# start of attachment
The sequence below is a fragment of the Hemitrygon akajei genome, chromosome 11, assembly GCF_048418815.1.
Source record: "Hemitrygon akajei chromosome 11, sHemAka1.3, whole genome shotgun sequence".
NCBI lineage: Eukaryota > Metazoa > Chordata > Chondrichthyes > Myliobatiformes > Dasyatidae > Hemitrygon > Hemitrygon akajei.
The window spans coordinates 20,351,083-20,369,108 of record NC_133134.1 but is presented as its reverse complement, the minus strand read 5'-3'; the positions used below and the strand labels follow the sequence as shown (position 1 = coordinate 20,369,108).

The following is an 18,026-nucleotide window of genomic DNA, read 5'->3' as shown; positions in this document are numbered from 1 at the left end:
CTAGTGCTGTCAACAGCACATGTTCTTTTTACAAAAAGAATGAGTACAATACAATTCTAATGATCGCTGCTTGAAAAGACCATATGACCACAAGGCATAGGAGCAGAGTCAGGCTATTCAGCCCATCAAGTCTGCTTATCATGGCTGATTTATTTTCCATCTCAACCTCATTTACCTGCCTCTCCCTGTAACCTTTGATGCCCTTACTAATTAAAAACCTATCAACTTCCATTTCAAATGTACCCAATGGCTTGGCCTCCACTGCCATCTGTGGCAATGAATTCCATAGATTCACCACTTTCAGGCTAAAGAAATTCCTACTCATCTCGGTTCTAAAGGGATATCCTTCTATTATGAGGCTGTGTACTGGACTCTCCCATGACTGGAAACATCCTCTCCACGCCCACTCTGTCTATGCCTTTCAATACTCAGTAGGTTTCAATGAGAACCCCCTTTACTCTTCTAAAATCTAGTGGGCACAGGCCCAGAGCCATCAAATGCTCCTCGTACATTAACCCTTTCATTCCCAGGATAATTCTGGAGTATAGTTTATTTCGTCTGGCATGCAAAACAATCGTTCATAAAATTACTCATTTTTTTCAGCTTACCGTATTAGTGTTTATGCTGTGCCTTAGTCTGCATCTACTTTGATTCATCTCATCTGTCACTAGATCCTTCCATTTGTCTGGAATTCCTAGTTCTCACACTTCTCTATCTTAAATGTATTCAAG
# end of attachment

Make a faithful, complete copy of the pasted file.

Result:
The sequence below is a fragment of the Hemitrygon akajei genome, chromosome 11, assembly GCF_048418815.1.
Source record: "Hemitrygon akajei chromosome 11, sHemAka1.3, whole genome shotgun sequence".
NCBI lineage: Eukaryota > Metazoa > Chordata > Chondrichthyes > Myliobatiformes > Dasyatidae > Hemitrygon > Hemitrygon akajei.
The window spans coordinates 20,351,083-20,369,108 of record NC_133134.1 but is presented as its reverse complement, the minus strand read 5'-3'; the positions used below and the strand labels follow the sequence as shown (position 1 = coordinate 20,369,108).

The following is an 18,026-nucleotide window of genomic DNA, read 5'->3' as shown; positions in this document are numbered from 1 at the left end:
CTAGTGCTGTCAACAGCACATGTTCTTTTTACAAAAAGAATGAGTACAATACAATTCTAATGATCGCTGCTTGAAAAGACCATATGACCACAAGGCATAGGAGCAGAGTCAGGCTATTCAGCCCATCAAGTCTGCTTATCATGGCTGATTTATTTTCCATCTCAACCTCATTTACCTGCCTCTCCCTGTAACCTTTGATGCCCTTACTAATTAAAAACCTATCAACTTCCATTTCAAATGTACCCAATGGCTTGGCCTCCACTGCCATCTGTGGCAATGAATTCCATAGATTCACCACTTTCAGGCTAAAGAAATTCCTACTCATCTCGGTTCTAAAGGGATATCCTTCTATTATGAGGCTGTGTACTGGACTCTCCCATGACTGGAAACATCCTCTCCACGCCCACTCTGTCTATGCCTTTCAATACTCAGTAGGTTTCAATGAGAACCCCCTTTACTCTTCTAAAATCTAGTGGGCACAGGCCCAGAGCCATCAAATGCTCCTCGTACATTAACCCTTTCATTCCCAGGATAATTCTGGAGTATAGTTTATTTCGTCTGGCATGCAAAACAATCGTTCATAAAATTACTCATTTTTTTCAGCTTACCGTATTAGTGTTTATGCTGTGCCTTAGTCTGCATCTACTTTGATTCATCTCATCTGTCACTAGATCCTTCCATTTGTCTGGAATTCCTAGTTCTCACACTTCTCTATCTTAAATGTATTCAAG